By 1985, Covenant House was bleeding about $3 million a year. The charity began packing the rooms with often-raucous students from abroad–sometimes up to six to a room–and homeless families.

Control of the hotel eventually went to bankruptcy court, which made the astonishing decision to appoint Tran Dinh Truong–the city’s most notorious SRO hotel landlord–to run the Times Square. Truong wasted no time in raping the hotel, packing more and more homeless families–300 by 1990–into the hotel’s tiny single rooms. Predictably, mayhem ensued.

“It was inhuman,” Gloria Senger remembers of the Truong years. “Gangs of children roamed the hallways. They set fires in the halls, they attacked people and tried to rob them. People were injured and knocked down. The kids would break the light bulbs so the hallways were quite dark. They ripped the phones out. The elderly people really feared them, and they wouldn’t come out of their rooms.”

During those terrible years, many tenants fled, were forced out or died. No one knows what became of Mrs. M.

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In the early 1980s, Rosanne Haggerty was fresh out of college, volunteering with runaway teens at Covenant House. In those days, Father Ritter–lionized by President Reagan as an “unsung American hero”–was widely revered. But Haggerty was troubled by the charity. She left the organization, signed on with Catholic Charities and began working on her first housing project–turning a former Catholic school into supportive SRO housing.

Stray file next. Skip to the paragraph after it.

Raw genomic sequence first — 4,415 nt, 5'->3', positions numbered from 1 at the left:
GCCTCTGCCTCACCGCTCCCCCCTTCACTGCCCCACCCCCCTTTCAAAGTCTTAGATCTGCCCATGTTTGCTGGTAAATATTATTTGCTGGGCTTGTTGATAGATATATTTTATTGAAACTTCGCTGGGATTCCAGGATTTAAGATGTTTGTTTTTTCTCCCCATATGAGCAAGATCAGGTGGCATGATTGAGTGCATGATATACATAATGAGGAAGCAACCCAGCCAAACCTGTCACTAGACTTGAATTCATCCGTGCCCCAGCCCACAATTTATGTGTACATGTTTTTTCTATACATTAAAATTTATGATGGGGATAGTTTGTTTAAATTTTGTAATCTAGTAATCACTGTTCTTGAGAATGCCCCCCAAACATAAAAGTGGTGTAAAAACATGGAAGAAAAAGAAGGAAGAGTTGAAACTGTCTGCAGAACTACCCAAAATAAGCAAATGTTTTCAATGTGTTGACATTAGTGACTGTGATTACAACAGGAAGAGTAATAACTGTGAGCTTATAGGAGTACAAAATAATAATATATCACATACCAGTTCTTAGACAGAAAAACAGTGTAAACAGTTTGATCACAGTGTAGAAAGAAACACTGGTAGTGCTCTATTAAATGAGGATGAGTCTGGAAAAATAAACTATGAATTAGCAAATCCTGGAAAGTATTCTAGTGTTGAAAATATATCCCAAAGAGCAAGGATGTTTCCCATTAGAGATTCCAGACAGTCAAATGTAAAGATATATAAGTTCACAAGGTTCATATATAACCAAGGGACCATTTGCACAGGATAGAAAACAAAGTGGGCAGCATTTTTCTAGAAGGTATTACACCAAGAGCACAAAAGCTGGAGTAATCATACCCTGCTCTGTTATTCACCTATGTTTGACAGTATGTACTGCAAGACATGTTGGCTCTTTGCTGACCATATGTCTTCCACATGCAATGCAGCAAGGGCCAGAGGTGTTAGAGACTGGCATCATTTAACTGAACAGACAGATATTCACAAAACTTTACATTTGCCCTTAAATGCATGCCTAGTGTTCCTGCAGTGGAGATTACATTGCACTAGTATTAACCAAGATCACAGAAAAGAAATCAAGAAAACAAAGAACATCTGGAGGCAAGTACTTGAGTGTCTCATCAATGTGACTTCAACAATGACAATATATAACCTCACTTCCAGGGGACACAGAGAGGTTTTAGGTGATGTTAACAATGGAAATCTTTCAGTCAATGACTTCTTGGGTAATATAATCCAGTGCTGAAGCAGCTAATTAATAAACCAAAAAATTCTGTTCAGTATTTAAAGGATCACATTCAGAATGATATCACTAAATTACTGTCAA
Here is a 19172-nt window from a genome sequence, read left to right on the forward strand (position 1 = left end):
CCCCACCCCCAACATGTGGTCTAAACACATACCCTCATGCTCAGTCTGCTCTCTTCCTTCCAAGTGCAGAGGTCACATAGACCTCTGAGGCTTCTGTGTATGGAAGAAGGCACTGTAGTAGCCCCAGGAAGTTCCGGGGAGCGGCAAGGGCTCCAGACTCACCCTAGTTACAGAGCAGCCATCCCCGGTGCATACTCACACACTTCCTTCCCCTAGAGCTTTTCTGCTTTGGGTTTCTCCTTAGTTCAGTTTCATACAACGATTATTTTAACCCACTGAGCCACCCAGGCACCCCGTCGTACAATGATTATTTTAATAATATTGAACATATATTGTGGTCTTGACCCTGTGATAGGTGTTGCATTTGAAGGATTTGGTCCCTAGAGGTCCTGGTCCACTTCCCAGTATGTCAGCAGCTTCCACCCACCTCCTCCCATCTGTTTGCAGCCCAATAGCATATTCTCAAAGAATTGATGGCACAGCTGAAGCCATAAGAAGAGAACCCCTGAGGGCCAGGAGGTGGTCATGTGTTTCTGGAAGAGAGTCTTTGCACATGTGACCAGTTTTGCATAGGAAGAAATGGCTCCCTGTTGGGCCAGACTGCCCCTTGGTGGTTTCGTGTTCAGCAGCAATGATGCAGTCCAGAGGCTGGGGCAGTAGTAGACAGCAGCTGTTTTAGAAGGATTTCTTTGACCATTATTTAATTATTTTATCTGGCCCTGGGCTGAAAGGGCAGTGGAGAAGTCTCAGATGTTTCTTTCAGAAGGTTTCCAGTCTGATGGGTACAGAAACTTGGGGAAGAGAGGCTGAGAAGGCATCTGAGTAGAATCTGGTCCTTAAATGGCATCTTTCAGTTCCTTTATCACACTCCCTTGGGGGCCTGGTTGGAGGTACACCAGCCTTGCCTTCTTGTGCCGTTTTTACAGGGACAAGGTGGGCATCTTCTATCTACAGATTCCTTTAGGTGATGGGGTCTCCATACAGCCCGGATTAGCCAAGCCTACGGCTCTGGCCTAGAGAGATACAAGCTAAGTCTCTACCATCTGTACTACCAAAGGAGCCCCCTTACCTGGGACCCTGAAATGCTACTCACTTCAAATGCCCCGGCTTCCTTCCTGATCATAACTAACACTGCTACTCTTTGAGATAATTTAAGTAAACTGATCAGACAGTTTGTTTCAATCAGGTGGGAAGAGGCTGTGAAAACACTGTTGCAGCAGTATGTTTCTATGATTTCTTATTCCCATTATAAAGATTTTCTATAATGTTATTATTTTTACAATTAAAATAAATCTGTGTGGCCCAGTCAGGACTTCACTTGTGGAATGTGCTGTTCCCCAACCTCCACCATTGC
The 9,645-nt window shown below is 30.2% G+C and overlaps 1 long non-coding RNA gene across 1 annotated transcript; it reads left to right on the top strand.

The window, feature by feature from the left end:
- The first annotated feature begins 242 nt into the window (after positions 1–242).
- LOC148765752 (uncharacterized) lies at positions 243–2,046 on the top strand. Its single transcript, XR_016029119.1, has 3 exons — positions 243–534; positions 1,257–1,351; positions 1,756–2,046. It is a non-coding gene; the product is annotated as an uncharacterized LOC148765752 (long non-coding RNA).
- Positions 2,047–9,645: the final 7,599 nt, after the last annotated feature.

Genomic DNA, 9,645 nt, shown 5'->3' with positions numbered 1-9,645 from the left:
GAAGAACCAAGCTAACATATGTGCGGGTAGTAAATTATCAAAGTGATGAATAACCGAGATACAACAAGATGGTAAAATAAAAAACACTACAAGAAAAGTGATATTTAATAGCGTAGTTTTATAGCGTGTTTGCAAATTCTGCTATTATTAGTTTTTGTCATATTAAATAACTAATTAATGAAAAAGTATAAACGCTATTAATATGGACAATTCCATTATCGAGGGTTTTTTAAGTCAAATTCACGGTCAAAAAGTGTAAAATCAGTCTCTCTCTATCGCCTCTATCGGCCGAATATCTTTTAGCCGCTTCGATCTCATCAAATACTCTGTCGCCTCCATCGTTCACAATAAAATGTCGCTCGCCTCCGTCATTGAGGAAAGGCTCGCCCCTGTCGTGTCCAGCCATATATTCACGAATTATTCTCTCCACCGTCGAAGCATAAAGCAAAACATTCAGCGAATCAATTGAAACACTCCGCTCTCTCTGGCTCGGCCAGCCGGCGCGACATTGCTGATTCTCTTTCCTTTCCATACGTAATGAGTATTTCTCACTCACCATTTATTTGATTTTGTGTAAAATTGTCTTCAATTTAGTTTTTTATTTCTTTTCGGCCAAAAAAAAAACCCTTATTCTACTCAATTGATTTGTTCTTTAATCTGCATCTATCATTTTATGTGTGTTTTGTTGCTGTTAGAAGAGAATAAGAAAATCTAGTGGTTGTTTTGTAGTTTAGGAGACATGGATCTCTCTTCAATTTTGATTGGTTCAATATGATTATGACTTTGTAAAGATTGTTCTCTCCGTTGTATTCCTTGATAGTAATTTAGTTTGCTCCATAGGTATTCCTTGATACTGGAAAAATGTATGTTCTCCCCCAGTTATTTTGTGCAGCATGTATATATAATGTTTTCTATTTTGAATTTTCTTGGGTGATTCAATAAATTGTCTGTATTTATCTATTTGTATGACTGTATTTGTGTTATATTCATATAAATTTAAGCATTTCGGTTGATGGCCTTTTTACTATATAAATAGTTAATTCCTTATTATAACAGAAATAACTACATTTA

But her thoughts kept returning to the 15-story, 735-room hotel at the corner of 43rd and Eighth. The idea of creating a large-scale SRO intrigued Haggerty, and she began brainstorming with other housing developers and activists, formulating ideas that could work in such a large building. Their solution: a robust mix of incomes, supportive services, good security, commercial development and a high standard of renovation.

When the Times Square went on the auction block in 1988, Haggerty convinced New York Times executives, the Shubert Organization, Times Square Redevelopment leaders and local community boards to give the project their blessings. With community leaders eager to support the redevelopment, she was able to purchase the hotel “in an amazingly quick period.”

The next year was painful, as Haggerty uncovered “Third World conditions” at the Times Square Hotel. Of the remaining 200 or so permanent tenants, a couple were homebound and desperately in need of services. “There were people whose ceilings had collapsed around them,” she recalls. “There were people with active TB, cancer sores, bedsores infested with maggots.”

To build trust, she immediately started providing health care services. But it was a difficult period for many tenants, including the Dwelling Place clients, as Common Ground instituted monitoring practices–such as guards and sign-in procedures–that some residents found reassuring, and others, intrusive.